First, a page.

white supremacy in canada

New report shows Canada is one of the worst countries for white supremacy

As human rights advocates continue to try and show how Canada is just as racist as our neighbour south of the border, some data from a new report has shed additional light on the issue.

Researchers from the U.K.-based Institute for Strategic Dialogue was commissioned to investigate the prevalence of white supremacy in Canada — a nation that many believe to be kinder and more polite than the U.S. — by investigating online activity from far-right groups over the past two years.

Content on platforms such as Facebook, Twitter, YouTube, 4chan, and dedicated right-wing extremist sites was examined.

Titled An Online Environmental Scan of Right-wing Extremism in Canada, the report notes in its summary that "acts of terrorism committed by the far-right have increased by 320% over the past five years, supported by an increasingly connected and internationalist community of right-wing extremism. Canada has not been isolated from this trend."

It adds that "in recent years, the number of hate groups operating in the country has tripled" and that "there appears to have been an alarming qualitative and quantitative shift in rightwing activism in most parts of Canada."

According to the findings, there are around 6,660 identifiable right-wing extremist pages, groups, accounts and channels coming out of Canada, reaching upwards of 11 million people online. They range in ethos from white supremacy and anti-Muslim hate to incel misogyny and pro-militia, anti-establishment beliefs.

Strong opposition to Prime Minister Justin Trudeau is also a strangely, but perhaps unsurprisingly, prevalent topic of conversation among these users, who mostly seem to originate from western Ontario, Quebec and Alberta. Alt-right sentiments are also growing significantly in the Maritime provinces, especially since the pandemic lockdown, as people have been spending more time stuck inside their homes (or parents' basements).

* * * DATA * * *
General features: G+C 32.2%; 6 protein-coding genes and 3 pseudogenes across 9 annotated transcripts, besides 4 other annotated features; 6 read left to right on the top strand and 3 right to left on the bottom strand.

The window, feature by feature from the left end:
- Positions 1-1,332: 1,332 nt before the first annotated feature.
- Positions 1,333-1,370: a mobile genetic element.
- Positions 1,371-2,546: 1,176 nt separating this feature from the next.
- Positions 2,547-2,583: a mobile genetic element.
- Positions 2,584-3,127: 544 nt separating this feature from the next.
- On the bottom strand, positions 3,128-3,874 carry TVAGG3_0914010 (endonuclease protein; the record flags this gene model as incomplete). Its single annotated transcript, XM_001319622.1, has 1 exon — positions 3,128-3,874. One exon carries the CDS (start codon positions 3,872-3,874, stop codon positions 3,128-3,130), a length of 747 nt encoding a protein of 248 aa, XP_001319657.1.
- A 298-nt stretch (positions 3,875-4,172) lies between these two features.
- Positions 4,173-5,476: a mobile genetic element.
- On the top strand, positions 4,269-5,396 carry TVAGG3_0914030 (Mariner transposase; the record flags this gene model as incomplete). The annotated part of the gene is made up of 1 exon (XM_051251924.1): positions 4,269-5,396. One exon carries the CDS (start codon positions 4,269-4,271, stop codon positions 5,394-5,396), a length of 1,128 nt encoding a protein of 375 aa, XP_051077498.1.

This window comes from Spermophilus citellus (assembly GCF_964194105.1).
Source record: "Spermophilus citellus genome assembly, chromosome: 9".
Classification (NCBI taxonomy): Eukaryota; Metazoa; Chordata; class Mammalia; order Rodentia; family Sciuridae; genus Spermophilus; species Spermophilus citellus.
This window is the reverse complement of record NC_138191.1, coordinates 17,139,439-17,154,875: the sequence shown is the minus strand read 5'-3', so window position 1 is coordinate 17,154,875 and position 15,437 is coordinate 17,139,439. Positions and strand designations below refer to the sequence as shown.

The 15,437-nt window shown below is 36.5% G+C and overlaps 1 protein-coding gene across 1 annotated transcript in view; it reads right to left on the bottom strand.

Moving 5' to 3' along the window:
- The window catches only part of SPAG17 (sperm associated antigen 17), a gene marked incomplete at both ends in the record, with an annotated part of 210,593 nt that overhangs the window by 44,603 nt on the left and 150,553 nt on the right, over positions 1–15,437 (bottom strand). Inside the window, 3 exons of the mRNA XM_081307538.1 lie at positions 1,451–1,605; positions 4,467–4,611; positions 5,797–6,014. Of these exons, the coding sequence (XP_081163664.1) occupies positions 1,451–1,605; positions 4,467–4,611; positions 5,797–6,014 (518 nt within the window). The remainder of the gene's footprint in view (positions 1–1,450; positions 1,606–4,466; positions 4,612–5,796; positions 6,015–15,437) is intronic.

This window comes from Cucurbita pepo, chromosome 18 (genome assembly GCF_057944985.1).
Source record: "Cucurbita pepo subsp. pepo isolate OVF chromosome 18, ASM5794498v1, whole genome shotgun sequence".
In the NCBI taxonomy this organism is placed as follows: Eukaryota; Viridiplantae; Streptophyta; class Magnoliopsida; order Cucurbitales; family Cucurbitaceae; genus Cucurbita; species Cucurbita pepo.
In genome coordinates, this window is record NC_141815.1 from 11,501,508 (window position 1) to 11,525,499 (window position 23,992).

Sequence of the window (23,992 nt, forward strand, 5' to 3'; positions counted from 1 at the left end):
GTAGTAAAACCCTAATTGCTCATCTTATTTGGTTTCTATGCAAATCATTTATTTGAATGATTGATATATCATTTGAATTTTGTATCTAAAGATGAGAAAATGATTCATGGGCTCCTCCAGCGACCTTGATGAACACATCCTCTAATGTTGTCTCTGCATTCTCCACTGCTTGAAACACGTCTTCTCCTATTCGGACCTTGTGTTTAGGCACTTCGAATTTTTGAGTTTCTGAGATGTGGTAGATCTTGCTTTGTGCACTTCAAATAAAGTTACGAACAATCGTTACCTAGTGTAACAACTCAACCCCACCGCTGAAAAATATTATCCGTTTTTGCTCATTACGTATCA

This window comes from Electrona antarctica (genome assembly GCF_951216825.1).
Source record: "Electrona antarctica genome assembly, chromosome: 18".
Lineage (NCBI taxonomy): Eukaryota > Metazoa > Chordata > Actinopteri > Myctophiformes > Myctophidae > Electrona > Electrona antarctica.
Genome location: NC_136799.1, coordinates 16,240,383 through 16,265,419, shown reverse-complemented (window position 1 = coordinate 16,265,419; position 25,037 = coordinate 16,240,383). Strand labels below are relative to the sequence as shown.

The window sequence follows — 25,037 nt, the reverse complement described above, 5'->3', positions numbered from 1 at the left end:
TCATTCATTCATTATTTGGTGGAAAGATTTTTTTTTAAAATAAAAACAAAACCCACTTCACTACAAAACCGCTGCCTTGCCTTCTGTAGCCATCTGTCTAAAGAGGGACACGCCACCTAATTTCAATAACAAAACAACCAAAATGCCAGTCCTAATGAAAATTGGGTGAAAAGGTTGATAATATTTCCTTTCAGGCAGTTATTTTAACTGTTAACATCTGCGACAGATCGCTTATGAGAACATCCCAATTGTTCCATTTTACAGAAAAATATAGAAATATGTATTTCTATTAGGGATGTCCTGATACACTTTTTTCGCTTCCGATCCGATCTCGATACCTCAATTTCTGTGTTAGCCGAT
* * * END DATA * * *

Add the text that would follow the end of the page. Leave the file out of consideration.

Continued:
While these groups have grown in number over the past few years, tripling from 2017 to 2019, they have also sharpened their focuses.

"By 2015, the movement was quite diverse in its targets, often defined by regional concerns that reflected the demographics or politics of the province or city in question," the document notes.

"In the past three to four years, however, there is a much more united front as Muslims, immigrants and Prime Minister Justin Trudeau emerge as shared objects of scorn and antipathy, matching trends seen in online analysis."

Along with the social isolation that the health crisis has brought, the consequent economic fallout may lead to more growth of such beliefs and online enclaves, a representative from Ontario Tech University, who came up with the idea for the report, tells Vice.

"We know that mass killings in recent years were done by lone actors mobilized by online engagement, and it’s a concern that more exposure to these narratives during COVID-19, when so many have lost work, might engender similar violence," they said to the news outlet.

Compared to users from other countries, Canadians are the third-largest group on alt-right sites like Iron March, and also the third-largest participating in things like the "politically incorrect" board on 4chan, after Americans and Brits.

And though we'd like to think ourselves better than the States in many ways, it is undeniable that their culture — both good and bad — at times can feel inextricable from our own, due in part to our shared border.

So when you're decrying racism or hateful extremism of any kind in America, be sure to try and acknowledge and put a halt to it at home, too.

Lead photo by

Hector Vasquez


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